Argumentation 23 (3):325-337 (2009)

This paper deals with the treatment of figures of speech in Perelman’s and Olbrechts-Tyteca’s Treatise on Argumentation (TA), and, more broadly, with the place of figures in argumentation theory. The contrast between two conceptions (or two domains)\n of rhetoric, “a rhetoric of figures” and “a rhetoric of argument” can be traced back to Ramus, and it has been revived in\n the seventies through the perception of an incommensurability between Perelman’s “New Rhetoric” and the École de Liège’s “General\n Rhetoric”. Modern theories of argumentation, oriented towards the characterization and denunciation of fallacious discourse,\n emphasize the gap between sound argumentative discourse and rhetorical discourse seen as a “powerful instrument of error and\n deceit” (Locke). This concept of argument presupposes a vision of language as ideal/transparent—a revised language that is\n not the language of ordinary argumentation. Figures are not basically “decorative”; they are manifestations of the complex\n process of language structuring in speech. Thus rejecting figures amounts to a negation of discourse as such. The second section\n turns to a somewhat neglected aspect of the TA, its both decisive and somewhat cavalier theory of figures of speech, and its extended use and re-definition of a complex set of figures. We argue that the TA, in its quest for descriptive adequacy, breaks with the traditional and comfortable concept of figures as useless fallacious\n “ornaments” and provides us with the first description of what could be characterized as the semantic level of ordinary argumentative\n discourse. This will be shown on the case of “figures of choice, presence and communion”, and could be extended to the discursive\n construction of objects and participants, including the speaker and her emotions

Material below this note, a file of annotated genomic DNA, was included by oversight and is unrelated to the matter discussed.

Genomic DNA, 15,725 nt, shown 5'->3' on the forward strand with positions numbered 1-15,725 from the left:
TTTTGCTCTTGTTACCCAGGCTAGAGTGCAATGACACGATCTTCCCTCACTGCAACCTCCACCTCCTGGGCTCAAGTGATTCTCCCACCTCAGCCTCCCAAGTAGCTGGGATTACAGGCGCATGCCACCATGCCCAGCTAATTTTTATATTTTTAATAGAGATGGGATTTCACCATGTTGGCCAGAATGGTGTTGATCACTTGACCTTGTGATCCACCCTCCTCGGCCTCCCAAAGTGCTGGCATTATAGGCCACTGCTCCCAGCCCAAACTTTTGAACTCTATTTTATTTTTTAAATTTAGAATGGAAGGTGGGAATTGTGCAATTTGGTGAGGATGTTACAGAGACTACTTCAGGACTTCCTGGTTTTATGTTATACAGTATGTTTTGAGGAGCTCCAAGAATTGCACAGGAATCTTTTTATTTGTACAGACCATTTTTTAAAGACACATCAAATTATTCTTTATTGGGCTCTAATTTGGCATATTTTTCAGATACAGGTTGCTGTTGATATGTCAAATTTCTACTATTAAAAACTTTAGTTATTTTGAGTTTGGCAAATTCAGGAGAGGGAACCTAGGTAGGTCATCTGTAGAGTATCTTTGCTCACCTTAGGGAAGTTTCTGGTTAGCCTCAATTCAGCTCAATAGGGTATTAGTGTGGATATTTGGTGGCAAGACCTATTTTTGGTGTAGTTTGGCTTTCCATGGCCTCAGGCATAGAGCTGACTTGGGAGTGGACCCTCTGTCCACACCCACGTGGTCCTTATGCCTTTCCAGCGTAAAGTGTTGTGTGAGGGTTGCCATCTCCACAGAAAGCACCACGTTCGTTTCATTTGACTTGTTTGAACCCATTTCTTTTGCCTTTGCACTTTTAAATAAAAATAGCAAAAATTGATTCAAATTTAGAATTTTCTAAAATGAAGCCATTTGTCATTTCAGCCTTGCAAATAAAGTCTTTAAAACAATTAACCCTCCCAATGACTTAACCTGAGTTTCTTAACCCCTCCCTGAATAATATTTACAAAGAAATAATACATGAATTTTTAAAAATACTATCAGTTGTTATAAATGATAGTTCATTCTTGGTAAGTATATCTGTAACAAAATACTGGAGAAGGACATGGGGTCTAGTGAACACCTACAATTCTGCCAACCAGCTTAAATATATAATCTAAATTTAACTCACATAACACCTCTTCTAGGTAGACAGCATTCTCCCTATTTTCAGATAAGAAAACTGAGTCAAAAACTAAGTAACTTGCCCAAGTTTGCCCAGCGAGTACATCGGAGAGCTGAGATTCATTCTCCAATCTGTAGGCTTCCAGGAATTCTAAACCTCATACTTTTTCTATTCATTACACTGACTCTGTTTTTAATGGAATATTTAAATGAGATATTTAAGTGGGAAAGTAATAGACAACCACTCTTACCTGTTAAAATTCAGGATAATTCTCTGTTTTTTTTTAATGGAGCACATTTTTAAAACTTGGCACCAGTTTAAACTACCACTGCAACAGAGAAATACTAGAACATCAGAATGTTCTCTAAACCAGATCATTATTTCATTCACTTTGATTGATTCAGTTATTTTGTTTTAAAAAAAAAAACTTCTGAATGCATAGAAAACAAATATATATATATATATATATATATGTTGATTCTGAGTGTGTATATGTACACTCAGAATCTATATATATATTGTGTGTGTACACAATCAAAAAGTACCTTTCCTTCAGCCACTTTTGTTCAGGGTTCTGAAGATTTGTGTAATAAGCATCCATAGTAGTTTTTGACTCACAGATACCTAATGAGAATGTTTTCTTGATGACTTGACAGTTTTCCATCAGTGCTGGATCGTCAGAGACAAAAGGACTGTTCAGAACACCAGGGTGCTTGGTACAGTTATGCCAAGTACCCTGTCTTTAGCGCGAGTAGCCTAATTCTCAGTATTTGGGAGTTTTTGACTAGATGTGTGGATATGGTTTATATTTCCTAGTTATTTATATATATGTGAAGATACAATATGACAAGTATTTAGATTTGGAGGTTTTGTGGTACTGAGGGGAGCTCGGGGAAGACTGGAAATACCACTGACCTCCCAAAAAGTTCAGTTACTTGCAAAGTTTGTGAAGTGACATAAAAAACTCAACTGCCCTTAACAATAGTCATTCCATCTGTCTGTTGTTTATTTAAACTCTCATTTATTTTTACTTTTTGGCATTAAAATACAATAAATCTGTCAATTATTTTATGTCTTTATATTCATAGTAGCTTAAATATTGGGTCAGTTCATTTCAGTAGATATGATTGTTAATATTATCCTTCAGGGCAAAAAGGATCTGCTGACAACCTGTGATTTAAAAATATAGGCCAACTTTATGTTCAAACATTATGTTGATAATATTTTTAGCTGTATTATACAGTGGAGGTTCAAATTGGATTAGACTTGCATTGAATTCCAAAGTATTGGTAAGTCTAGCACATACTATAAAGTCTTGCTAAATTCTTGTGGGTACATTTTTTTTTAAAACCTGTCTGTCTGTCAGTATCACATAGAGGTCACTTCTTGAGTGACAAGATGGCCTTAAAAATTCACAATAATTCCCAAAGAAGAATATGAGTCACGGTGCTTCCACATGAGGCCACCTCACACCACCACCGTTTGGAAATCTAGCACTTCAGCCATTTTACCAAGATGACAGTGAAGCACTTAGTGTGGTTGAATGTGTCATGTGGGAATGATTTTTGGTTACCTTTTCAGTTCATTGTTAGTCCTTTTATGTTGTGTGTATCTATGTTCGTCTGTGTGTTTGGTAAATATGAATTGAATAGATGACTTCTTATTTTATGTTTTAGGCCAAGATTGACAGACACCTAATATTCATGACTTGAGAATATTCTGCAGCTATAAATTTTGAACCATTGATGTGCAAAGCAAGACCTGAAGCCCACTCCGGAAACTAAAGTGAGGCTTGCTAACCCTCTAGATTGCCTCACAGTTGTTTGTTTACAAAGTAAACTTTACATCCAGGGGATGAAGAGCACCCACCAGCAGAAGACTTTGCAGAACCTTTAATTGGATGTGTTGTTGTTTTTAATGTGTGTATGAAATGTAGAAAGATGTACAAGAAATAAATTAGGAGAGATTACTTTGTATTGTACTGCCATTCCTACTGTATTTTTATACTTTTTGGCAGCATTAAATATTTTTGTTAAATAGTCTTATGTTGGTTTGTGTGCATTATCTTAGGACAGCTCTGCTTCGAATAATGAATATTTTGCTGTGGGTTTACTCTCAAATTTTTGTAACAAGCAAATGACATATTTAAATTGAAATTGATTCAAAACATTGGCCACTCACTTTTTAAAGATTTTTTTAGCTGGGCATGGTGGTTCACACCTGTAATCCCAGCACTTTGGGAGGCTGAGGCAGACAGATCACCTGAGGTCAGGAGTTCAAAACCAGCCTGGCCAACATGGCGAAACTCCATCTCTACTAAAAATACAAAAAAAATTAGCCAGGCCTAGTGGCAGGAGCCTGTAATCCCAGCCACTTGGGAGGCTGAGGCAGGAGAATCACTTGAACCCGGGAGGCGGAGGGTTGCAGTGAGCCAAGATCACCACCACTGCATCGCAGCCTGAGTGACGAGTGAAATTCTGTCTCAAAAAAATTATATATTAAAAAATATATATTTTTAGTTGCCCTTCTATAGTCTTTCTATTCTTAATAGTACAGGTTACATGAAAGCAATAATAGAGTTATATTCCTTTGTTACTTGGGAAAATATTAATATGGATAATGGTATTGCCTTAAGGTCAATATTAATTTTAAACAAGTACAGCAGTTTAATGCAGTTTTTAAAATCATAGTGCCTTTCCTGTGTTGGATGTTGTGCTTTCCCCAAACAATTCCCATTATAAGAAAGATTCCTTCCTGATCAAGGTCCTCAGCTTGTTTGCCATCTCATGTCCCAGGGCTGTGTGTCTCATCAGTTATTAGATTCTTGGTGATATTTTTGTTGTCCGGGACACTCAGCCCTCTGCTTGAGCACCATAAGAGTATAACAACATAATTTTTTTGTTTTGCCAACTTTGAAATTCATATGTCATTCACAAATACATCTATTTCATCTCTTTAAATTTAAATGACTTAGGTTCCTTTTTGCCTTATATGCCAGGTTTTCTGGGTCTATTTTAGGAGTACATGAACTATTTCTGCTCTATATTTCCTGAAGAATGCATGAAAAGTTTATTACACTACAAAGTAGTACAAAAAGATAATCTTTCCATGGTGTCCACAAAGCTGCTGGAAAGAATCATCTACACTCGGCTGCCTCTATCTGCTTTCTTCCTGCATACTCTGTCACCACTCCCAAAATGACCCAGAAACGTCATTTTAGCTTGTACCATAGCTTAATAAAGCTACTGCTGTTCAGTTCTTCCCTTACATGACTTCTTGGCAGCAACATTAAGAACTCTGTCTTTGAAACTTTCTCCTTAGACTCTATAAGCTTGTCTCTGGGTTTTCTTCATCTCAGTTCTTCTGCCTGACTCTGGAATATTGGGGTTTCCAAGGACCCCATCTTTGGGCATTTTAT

Keywords Argumentation  Fallacy  Rhetoric  Figure  Ornament  Semantic of discourse  Discursive modules  Discursive objects
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DOI 10.1007/s10503-009-9152-0
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References found in this work BETA

Elements of Logic.Richard Whately - 1826 - London, England: Scholars' Facsimiles & Reprints.
The Epistemology of Metaphor.Paul de Man - 1978 - Critical Inquiry 5 (1):13-30.

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